Monday, July 9, 2012


On Saturday, an old friend of mine had an idea of driving through the Delta of eastern Arkansas and do some exploring.  He had the weekend free, meaning his wife and kids were out of town.  Instead of doing yardwork in the summer heat, he thought it would be more fun to aimlessly drive around the state.  Since it meant I got to take pictures, I was happy to oblige.

We drove east out of Little Rock into the flat expanse of the Delta.  We switched the satellite radio to the "Bluesville" station, since it seemed fitting for the landscape.  We drove through the small town of  Scott, and headed south past miles of rice and corn fields.  The first stop was this bayou, located just off of the side of the road.  I don't remember what the name of it was (there was a sign), and didn't see a name for it on Google Maps.  It was a neat little spot though:


We drove a bit further and saw this abandoned old church, just outside of the town of England.


 The church looked like it has been empty for decades.  There was an old cemetery next to it, with grave markers dating back to the 1910s.  I went out to take a few pictures, which I always feel a bit bad about.  I don't know how I'd feel if in the future people were taking pictures of my gravestone because it looked artfully worn-down.  Hopefully the people whose markers I took pictures of don't mind, and won't haunt me.


The pictures look like the church is located in the middle of nowhere. But actually it was bizarrely sitting next to a golf course. Apparently the England Country Club was built right next to the cemetery and abandoned church. Seeing the forlorn old church sitting next to a fairway while people were playing golf was an odd juxtaposition.

We drove into England and had a look around.  England is a small town (with a population of 2,972, which still makes it the third largest city in Lonoke County), but it makes up for it's size with a huge collection of old buildings.  Lots of old cotton gins and other rusty structures line the roads in and out of town.


From there we headed south on Hwy. 15 towards Pine Bluff.  We soon passed through the small town of Tucker.  The town of Tucker was named after the old Tucker plantation, which opened in 1871.  The plantation is gone, but you can just barely see the old grand plantation home.  It sits abandoned and nearly surrounded by tall trees.  Nowadays, Tucker is more known for the Maximum Security Prison there.  On seeing the signs on the side of the road near the prison, we decided to stop for a pictures.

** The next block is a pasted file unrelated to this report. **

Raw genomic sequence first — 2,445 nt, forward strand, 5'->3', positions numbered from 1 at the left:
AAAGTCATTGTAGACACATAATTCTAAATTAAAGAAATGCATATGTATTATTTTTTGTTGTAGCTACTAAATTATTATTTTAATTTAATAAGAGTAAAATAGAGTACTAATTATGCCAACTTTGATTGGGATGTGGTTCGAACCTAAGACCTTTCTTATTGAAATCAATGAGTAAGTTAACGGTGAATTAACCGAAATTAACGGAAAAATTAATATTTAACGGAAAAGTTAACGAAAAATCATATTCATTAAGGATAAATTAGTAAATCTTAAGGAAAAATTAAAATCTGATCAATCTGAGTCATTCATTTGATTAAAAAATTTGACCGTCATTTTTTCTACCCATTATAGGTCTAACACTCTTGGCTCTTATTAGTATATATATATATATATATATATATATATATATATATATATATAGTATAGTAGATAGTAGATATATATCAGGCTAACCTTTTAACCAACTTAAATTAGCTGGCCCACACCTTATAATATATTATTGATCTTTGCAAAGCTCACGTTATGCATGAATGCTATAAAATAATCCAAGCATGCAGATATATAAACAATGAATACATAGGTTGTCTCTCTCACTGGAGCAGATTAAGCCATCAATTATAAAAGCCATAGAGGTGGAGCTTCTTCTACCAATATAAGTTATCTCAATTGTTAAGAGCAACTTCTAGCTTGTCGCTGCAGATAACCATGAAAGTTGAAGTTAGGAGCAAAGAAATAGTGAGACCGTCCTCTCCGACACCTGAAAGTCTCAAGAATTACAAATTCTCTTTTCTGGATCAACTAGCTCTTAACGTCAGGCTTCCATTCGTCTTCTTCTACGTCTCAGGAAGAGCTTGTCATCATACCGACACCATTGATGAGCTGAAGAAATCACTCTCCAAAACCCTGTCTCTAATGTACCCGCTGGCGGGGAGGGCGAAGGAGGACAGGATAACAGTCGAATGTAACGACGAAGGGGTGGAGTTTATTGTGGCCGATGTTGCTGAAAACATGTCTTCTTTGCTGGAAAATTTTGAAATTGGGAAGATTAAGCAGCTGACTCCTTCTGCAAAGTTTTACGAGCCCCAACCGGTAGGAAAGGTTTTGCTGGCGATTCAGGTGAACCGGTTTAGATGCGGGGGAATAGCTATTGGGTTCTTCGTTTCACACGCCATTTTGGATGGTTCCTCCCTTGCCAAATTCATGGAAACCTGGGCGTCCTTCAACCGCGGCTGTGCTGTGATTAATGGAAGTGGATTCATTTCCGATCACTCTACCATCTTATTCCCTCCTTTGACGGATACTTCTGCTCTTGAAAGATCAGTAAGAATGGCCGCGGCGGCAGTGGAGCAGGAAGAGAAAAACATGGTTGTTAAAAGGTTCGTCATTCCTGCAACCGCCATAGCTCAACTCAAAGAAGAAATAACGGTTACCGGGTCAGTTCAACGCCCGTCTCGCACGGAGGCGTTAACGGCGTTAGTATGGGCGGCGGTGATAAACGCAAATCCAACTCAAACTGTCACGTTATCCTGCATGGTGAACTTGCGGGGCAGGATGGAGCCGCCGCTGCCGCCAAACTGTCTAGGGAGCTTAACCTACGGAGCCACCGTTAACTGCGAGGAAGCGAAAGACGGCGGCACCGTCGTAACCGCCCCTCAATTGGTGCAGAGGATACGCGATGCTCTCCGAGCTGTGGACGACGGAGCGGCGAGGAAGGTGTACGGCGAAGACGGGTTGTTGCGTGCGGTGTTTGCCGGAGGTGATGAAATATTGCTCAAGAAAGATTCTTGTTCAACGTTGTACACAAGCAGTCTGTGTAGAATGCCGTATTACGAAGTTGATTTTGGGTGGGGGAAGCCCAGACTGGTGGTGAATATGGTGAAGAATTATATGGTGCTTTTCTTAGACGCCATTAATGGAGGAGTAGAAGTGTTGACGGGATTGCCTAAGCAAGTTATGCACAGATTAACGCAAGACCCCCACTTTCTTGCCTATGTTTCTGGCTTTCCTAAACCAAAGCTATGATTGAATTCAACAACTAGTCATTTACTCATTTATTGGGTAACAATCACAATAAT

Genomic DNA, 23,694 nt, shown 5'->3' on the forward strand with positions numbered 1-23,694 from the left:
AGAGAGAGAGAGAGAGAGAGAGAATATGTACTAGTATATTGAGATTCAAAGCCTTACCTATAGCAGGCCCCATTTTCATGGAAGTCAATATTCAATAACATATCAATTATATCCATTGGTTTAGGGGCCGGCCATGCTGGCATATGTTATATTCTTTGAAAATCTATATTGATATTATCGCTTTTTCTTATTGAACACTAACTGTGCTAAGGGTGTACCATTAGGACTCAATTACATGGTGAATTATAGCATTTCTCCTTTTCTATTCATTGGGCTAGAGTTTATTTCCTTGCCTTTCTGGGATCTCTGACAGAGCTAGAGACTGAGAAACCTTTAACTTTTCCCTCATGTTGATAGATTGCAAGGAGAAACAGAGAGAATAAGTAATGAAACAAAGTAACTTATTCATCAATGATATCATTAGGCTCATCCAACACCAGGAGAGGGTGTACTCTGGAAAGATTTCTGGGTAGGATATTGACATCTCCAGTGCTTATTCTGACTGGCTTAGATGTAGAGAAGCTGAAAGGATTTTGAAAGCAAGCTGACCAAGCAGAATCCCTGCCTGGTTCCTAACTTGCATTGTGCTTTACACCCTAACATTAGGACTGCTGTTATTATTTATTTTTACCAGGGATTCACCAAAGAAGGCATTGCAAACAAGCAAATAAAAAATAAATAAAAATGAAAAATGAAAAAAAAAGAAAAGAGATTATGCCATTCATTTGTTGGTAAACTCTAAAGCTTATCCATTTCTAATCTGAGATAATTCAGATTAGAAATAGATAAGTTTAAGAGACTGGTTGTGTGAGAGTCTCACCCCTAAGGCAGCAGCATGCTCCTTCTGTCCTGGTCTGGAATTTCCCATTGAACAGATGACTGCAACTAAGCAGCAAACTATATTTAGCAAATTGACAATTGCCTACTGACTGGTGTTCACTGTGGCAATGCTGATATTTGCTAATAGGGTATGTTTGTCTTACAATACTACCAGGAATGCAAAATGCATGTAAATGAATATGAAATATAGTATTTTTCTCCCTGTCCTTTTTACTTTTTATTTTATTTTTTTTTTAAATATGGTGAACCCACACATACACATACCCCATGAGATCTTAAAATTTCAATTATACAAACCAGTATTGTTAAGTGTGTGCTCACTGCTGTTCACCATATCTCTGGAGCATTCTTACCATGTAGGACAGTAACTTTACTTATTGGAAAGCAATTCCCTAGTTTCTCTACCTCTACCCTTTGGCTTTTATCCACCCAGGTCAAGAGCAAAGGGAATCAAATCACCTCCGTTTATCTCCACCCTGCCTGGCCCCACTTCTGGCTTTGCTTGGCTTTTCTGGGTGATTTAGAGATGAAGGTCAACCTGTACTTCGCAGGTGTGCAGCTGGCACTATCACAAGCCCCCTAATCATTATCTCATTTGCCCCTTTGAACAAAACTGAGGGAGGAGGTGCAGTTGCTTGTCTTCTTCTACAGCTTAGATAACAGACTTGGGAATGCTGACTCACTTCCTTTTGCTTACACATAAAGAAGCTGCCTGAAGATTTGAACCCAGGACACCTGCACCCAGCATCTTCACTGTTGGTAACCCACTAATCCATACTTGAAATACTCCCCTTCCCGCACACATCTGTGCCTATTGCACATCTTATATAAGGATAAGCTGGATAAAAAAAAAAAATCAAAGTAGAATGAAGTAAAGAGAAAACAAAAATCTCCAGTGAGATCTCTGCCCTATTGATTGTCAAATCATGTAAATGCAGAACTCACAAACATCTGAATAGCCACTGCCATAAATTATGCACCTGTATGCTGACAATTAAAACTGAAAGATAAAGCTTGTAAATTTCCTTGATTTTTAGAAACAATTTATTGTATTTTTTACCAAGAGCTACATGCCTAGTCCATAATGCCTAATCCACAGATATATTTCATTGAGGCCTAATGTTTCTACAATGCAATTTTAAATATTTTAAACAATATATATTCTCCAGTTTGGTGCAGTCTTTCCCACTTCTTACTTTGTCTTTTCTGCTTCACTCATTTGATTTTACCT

We headed further south, crossed over the Arkansas River and drove into Pine Bluff.  Pine Bluff kinda seems like the Arkansas version of Detroit.  It was once the third largest city in the state, but it's been struggling recently.  We drove past blocks of empty buildings in downtown and then got out and walked along Main Street in the nearly 100 degree heat.  We went by the old train station (now a museum), and past empty storefronts that hadn't seen any business in awhile.


This is the building that most recently housed the Band Museum, which boasted as being the largest museum in the US devoted to band music and its instruments.  The window here has a little info on it, highlighting the fact that the first ever soda fountain in Jefferson County was in this building, dating back to the 1880s.  But the soda fountain and the band museum are silent now.  The museum has a website, which still sadly promotes the museum's 10th Anniversary party, scheduled for November 4, 2004.

This was taken a bit further down the block, next to a music store that is still open and clinging to it's home on Main Street.


I also felt a little bad while taking pictures in Pine Bluff.  The city is a bit down on their luck, and I didn't want people to think I was exploiting it for pictures (even though, I guess, I did).  So if anyone from Pine Bluff reads this, I hope they don't mind and won't haunt me.

After that it was time to head on back home to Little Rock.  We managed to make it back in time for my friend to be able to meet the family when they came back in town, and for me to get to watch the FC Dallas game that night (which was totally worth it since it ended in a thrilling 0-0 draw).

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